Religious groups alarmed over far-right gains in EU elections

Print More

PARIS (RNS) Jewish, Christian and Muslim groups across Europe have voiced alarm at gains by far-right groups in European Union parliamentary elections, fearing the parties may gain more clout on the European stage than their numbers suggest.

“The success of the far-right and nationalistic parties that won seats in the elections on the basis of racist, anti-Semitic and xenophobic platforms points to a clear erosion of tolerance and a clarion call to European officials to immediately engage in intercultural dialogue,” the Paris-based European Jewish Congress said in a statement.

Far-right groups in half a dozen countries registered gains in four days of polling for the 736-seat European assembly. Only 43 percent of Europeans showed up at the polls, reflecting an undercurrent of disaffection and distrust of the European Union. In absolute terms, center-right parties registered the biggest gains.

In Britain, the anti-immigrant British National Party garnered about 6 percent of the votes and won its first seats in the European parliament. In the Netherlands, the anti-Islamic Freedom Party won an even larger share of the votes — 17 percent — and captured 25 parliamentary seats.

“The limited success of the BNP does not change the steadfast message: God loves all. Racism is a sin,” said Rachel Lampard, public issues adviser for Britain’s Methodist Church.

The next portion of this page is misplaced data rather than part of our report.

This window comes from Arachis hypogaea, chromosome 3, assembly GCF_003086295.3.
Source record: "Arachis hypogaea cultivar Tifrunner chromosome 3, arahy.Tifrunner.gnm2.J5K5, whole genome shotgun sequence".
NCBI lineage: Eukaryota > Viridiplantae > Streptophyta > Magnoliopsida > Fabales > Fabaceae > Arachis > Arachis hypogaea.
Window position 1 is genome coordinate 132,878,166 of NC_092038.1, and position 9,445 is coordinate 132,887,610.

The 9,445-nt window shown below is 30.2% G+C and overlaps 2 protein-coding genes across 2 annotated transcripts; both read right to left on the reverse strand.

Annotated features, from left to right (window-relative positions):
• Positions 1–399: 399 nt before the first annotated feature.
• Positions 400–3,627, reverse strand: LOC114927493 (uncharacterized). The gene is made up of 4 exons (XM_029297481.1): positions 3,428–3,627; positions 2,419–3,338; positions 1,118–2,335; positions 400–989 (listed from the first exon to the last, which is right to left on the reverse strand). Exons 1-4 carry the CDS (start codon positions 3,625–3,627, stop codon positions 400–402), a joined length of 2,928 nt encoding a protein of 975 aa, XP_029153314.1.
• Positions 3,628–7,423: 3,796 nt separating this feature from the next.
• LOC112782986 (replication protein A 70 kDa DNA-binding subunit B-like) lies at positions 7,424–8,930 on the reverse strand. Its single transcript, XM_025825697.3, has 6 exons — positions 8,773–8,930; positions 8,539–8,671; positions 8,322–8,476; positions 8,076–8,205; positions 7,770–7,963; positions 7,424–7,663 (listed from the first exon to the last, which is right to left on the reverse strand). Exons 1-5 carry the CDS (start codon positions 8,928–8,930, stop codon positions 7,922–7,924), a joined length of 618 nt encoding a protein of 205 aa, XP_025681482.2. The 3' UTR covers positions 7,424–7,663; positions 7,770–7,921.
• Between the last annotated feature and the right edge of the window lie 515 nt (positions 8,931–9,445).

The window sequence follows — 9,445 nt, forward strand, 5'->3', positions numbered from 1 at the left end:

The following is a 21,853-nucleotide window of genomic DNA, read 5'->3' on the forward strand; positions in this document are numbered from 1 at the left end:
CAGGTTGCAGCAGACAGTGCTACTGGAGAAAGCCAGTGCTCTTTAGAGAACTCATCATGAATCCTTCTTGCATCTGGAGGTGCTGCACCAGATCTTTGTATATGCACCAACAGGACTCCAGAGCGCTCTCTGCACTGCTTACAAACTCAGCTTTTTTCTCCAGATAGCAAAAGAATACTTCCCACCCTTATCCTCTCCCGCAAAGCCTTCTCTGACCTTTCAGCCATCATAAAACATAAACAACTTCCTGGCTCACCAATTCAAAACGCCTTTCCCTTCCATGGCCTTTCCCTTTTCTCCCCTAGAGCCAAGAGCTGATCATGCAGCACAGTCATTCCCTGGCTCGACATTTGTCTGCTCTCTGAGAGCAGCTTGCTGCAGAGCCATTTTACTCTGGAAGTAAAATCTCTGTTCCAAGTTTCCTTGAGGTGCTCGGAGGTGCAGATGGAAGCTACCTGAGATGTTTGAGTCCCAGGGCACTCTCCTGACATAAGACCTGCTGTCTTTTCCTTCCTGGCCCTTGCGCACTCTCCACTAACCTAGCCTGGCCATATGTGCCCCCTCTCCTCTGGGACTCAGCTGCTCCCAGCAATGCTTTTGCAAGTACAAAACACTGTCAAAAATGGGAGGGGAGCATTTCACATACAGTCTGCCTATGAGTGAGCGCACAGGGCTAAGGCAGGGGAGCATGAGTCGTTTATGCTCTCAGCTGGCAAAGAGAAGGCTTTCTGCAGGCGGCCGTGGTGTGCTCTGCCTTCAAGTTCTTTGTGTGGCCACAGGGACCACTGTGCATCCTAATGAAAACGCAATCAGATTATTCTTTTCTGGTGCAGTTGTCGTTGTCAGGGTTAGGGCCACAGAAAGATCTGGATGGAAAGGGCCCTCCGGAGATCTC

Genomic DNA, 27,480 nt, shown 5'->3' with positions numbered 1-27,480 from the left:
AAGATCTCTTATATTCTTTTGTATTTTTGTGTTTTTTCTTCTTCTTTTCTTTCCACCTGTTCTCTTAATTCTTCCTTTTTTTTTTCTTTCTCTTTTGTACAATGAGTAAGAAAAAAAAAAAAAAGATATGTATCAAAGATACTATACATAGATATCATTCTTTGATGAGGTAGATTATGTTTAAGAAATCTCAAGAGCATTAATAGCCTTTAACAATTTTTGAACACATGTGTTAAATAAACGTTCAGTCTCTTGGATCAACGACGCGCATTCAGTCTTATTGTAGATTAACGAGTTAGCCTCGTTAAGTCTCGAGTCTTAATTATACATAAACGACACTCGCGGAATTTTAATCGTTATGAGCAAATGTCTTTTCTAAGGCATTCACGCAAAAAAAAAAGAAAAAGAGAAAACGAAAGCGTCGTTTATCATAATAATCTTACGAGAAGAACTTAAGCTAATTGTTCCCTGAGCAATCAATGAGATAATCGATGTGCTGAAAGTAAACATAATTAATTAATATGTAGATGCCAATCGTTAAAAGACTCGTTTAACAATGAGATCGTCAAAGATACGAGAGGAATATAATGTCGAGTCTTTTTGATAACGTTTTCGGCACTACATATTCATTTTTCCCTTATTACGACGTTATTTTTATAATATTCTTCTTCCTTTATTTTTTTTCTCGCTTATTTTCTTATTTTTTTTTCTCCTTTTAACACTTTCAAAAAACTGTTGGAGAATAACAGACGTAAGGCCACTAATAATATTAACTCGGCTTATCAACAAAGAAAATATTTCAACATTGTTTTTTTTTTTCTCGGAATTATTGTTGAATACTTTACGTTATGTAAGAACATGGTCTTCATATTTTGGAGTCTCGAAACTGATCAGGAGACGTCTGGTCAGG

Parties in Austria, Hungary, Denmark and Romania also scored gains, as did Italy’s anti-immigrant Northern League party.

“We feel a malaise about the results,” said Karim Chamlal, spokesman for the Brussels-based Federation of Islamic Organizations in Europe. “I’m for democracy, but it must exist in an atmosphere of mutual respect.”

Although far-right lawmakers will represent only a tiny slice of the European Parliament, the EJC raised concern they might gather into a minority group capable of wielding some influence.

Said Ferjani, policy head of the Muslim Association of Britain, also expressed alarm.

“We have to bear in mind that Auschwitz didn’t happen anywhere in the world — it happened in Europe,” he said. “And we have to be careful that sometimes — whether it’s Islamophobia or anti-Semitism — these sentiments resurface from time to time.”

“On the other hand,” he added, “there could be a silver lining in this vote, if Muslim and Jewish groups begin to work more closely together to fight intolerance.”

Comments are closed.